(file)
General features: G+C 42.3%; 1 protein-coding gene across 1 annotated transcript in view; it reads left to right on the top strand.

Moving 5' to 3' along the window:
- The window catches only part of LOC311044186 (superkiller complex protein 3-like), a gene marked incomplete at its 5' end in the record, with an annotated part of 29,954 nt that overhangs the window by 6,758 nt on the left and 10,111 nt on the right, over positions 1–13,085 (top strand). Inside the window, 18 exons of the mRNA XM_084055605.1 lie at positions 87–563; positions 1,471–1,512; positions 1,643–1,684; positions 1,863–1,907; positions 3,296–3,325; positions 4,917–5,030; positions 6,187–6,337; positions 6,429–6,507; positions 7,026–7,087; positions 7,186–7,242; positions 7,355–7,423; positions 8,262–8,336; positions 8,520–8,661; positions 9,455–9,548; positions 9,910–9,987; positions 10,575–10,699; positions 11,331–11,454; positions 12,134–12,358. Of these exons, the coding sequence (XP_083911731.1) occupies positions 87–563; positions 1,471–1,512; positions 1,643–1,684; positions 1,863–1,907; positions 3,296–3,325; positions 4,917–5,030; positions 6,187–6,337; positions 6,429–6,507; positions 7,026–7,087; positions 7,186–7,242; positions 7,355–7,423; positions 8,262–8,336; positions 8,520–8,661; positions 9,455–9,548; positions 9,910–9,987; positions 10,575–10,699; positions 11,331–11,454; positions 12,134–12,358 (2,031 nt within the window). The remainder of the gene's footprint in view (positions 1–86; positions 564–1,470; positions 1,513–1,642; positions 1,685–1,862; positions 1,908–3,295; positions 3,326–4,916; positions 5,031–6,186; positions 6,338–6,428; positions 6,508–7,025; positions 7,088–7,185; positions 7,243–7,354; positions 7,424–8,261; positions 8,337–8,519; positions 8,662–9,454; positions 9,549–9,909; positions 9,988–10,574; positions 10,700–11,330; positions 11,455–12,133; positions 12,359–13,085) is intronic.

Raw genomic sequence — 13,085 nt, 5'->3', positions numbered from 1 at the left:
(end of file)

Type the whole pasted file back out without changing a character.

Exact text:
General features: G+C 42.3%; 1 protein-coding gene across 1 annotated transcript in view; it reads left to right on the top strand.

Moving 5' to 3' along the window:
- The window catches only part of LOC311044186 (superkiller complex protein 3-like), a gene marked incomplete at its 5' end in the record, with an annotated part of 29,954 nt that overhangs the window by 6,758 nt on the left and 10,111 nt on the right, over positions 1–13,085 (top strand). Inside the window, 18 exons of the mRNA XM_084055605.1 lie at positions 87–563; positions 1,471–1,512; positions 1,643–1,684; positions 1,863–1,907; positions 3,296–3,325; positions 4,917–5,030; positions 6,187–6,337; positions 6,429–6,507; positions 7,026–7,087; positions 7,186–7,242; positions 7,355–7,423; positions 8,262–8,336; positions 8,520–8,661; positions 9,455–9,548; positions 9,910–9,987; positions 10,575–10,699; positions 11,331–11,454; positions 12,134–12,358. Of these exons, the coding sequence (XP_083911731.1) occupies positions 87–563; positions 1,471–1,512; positions 1,643–1,684; positions 1,863–1,907; positions 3,296–3,325; positions 4,917–5,030; positions 6,187–6,337; positions 6,429–6,507; positions 7,026–7,087; positions 7,186–7,242; positions 7,355–7,423; positions 8,262–8,336; positions 8,520–8,661; positions 9,455–9,548; positions 9,910–9,987; positions 10,575–10,699; positions 11,331–11,454; positions 12,134–12,358 (2,031 nt within the window). The remainder of the gene's footprint in view (positions 1–86; positions 564–1,470; positions 1,513–1,642; positions 1,685–1,862; positions 1,908–3,295; positions 3,326–4,916; positions 5,031–6,186; positions 6,338–6,428; positions 6,508–7,025; positions 7,088–7,185; positions 7,243–7,354; positions 7,424–8,261; positions 8,337–8,519; positions 8,662–9,454; positions 9,549–9,909; positions 9,988–10,574; positions 10,700–11,330; positions 11,455–12,133; positions 12,359–13,085) is intronic.

Raw genomic sequence — 13,085 nt, 5'->3', positions numbered from 1 at the left: